The troubling closing of the pro-Kurdish Democratic Society Party by Turkey's highest court can be blamed on a number of actors and factors. Joost Lagendijk, a former member of the European Parliament who now writes a column for the Hurriyet Daily News, notes that the closure is not really a matter of Turks versus Kurds, but really part of a battle between "Turks and Kurds who are willing to find a political compromise on one side and Turks and Kurds who are not interested in finding a solution on the other side....The decision by the Constitutional Court to close down the Democratic Society Party, or DTP, is just the last domino that is falling over, set in motion by a perfidious coalition of Turks and Kurds who are willing to do everything to stop the process of reconciliation that was recently started by the government."
(You can read the whole column here.)
But also behind the closure case is the same problem that lies at the root of so many of the other roadblocks standing in the way of Turkey's democratization process: the need for a new constitution.
Turkey's current constitution, written after the 1980 military coup, is essentially designed to defend the state and its institutions. The rights of individuals or minority groups (especially those that are perceived to threaten the state and its integrity) take a back seat to preserving the statist status quo. In that sense, enacting major reforms in Turkey without first significantly changing the constitution could be very difficult. It's a bit like trying to run sophisticated software on a computer that's still running an old operating system -- the applications won't run and trying to run the machine with them could even lead to a crash.
Constitutional reform was actually a major part of the 2007 national election campaign in Turkey, with both the AKP and the DTP talking about it's importance. The AKP even gathered a group of legal experts who drafted a new constitution, but the issue was dropped soon after the elections. Disappointingly to many, the only thing the AKP did after the elections with regards to the constitution was pass an amendment (with the help of the ultra nationalist MHP) that removes the ban on wearing the headscarf in universities and public offices (Turkey's top court annulled the amendment, ruling that it violated Turkey's secular system). For many, the move seemed more like an opportunistic political effort, rather than a real attempt at constitutional reform.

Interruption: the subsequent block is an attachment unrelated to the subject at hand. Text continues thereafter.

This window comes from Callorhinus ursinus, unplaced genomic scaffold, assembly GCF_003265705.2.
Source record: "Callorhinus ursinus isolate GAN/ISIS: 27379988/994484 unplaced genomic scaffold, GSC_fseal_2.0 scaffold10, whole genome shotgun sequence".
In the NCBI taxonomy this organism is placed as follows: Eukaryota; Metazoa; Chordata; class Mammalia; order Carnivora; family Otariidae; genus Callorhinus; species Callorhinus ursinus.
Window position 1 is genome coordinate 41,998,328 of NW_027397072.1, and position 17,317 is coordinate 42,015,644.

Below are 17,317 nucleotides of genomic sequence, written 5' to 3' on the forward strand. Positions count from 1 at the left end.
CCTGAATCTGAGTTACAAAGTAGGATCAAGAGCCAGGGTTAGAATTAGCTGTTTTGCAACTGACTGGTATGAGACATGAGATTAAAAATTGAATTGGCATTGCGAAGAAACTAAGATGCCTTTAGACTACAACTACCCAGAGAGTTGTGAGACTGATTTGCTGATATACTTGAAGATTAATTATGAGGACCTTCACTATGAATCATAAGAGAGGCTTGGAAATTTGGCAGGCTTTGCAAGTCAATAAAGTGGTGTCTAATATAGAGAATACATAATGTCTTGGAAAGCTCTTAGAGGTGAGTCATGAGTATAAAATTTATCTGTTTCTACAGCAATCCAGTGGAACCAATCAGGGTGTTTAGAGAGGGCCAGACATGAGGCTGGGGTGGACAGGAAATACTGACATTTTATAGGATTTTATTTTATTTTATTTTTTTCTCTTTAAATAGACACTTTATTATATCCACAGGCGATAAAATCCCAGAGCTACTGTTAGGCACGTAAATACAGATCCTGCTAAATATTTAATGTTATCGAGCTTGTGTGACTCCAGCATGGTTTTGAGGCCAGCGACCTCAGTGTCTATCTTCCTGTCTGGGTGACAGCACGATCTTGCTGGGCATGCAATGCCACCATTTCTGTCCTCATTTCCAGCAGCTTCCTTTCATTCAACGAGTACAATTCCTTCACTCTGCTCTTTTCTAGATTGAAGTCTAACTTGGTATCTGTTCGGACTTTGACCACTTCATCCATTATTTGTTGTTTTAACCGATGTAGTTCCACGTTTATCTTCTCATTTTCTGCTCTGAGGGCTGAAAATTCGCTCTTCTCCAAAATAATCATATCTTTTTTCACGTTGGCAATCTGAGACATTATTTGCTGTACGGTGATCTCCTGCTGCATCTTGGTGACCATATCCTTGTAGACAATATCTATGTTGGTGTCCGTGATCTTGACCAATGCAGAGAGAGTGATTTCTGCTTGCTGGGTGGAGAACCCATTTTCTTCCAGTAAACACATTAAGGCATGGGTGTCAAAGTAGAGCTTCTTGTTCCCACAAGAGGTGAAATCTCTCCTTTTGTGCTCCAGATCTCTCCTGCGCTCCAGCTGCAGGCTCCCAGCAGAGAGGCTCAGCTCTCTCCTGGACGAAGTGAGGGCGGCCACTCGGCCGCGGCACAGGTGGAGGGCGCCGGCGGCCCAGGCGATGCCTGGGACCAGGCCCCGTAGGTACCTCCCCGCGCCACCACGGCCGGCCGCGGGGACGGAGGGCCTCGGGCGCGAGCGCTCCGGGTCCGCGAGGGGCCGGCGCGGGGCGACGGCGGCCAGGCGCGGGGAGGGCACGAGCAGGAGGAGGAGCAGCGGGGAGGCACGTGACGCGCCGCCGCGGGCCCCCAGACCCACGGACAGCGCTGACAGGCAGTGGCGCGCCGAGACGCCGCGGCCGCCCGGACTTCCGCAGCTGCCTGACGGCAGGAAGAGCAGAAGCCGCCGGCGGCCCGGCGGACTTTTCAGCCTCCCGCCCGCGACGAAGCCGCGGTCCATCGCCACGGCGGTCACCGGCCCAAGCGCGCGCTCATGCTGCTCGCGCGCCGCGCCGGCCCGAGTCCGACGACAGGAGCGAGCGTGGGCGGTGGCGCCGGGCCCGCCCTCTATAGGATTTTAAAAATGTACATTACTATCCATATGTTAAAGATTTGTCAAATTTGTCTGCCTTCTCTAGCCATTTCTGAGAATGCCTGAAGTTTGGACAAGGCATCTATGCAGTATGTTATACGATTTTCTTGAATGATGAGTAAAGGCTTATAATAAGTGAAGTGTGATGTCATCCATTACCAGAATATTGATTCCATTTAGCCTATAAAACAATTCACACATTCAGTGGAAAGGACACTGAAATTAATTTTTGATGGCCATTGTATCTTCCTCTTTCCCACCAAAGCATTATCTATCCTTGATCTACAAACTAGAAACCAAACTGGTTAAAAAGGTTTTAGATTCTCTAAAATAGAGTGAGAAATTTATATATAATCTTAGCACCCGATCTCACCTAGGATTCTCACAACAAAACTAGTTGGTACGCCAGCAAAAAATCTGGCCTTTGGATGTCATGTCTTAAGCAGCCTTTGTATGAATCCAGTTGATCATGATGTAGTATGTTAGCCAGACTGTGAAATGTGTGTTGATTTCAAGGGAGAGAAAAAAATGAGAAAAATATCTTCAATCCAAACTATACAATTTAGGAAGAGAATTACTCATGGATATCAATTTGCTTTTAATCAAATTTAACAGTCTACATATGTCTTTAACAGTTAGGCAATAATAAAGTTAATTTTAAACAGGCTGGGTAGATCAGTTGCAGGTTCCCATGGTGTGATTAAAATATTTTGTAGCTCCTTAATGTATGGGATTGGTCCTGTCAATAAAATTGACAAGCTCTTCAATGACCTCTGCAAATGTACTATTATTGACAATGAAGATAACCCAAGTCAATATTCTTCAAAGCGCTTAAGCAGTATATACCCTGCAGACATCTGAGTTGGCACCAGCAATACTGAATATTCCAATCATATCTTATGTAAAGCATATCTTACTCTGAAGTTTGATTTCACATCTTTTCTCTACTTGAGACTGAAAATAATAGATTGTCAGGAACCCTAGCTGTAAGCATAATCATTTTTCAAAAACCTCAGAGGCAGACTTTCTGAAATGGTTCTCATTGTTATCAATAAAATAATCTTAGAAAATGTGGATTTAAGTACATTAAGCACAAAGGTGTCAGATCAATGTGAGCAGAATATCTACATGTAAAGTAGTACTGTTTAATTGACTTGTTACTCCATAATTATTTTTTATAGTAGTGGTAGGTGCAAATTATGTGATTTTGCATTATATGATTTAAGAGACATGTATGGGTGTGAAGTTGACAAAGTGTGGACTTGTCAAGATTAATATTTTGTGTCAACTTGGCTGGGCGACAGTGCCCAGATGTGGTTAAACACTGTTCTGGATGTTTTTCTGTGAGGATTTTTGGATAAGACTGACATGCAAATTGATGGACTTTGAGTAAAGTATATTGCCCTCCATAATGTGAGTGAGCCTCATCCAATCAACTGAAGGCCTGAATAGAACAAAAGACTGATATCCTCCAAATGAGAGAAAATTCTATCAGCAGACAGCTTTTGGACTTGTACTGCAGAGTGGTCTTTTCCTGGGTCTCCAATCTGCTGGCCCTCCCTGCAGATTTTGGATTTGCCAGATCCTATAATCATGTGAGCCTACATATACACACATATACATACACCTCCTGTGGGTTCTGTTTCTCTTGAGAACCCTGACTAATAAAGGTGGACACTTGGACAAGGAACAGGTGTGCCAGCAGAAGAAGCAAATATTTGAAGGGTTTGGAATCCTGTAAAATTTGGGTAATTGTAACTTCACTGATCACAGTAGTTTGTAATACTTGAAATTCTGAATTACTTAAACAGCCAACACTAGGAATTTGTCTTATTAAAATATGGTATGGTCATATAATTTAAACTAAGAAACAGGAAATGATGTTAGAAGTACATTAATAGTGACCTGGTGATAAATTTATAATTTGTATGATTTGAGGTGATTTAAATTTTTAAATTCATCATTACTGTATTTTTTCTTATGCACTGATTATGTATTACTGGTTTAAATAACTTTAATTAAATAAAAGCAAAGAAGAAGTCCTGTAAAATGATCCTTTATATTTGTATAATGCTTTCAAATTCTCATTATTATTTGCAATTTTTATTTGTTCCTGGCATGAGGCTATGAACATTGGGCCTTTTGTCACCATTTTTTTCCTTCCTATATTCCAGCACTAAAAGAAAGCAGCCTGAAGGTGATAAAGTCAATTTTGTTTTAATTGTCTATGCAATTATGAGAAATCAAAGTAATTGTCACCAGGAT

Perhaps realizing that completely changing the constitution will require waging a major battle, the AKP government has decided to take an incremental approach for Turkey's reform project, frequently through administrative -- rather than legislative -- moves. But as Yavuz Baydar, a columnist with Today's Zaman, notes in a column in today's paper, the government may find serious constitutional reform unavoidable. From his column:
As I wrote recently, all roads inevitably lead to a new constitution and adoption of all major laws to that. Ever since the erratic pattern of partially changing the Constitution, the AKP seems determined to avoid a full challenge (a new leap for seeking consensus on a new constitution), and it also seems doomed to face enormous hardships that threaten to weaken it. It refuses, or is too afraid, to see that unless you replace the main denominator with a modern one, the judiciary will continue to base its decisions on the worn-out texts of law; its top court will continue to close parties; all the segments of society, whose demands for reform remain unchanged, will continue to feel suspicious, fearful or angry; the maximalist opposition will continue to seek ways, in law, to block all efforts for change; and politics, as it has always been, will be ruled by instability, raising hopes for the sworn enemies of democracy to consolidate for good the system of tutelage.
(Photo -- members of Turkey's Constitutional Court, standing in front of Ataturk's mausoleum in Ankara)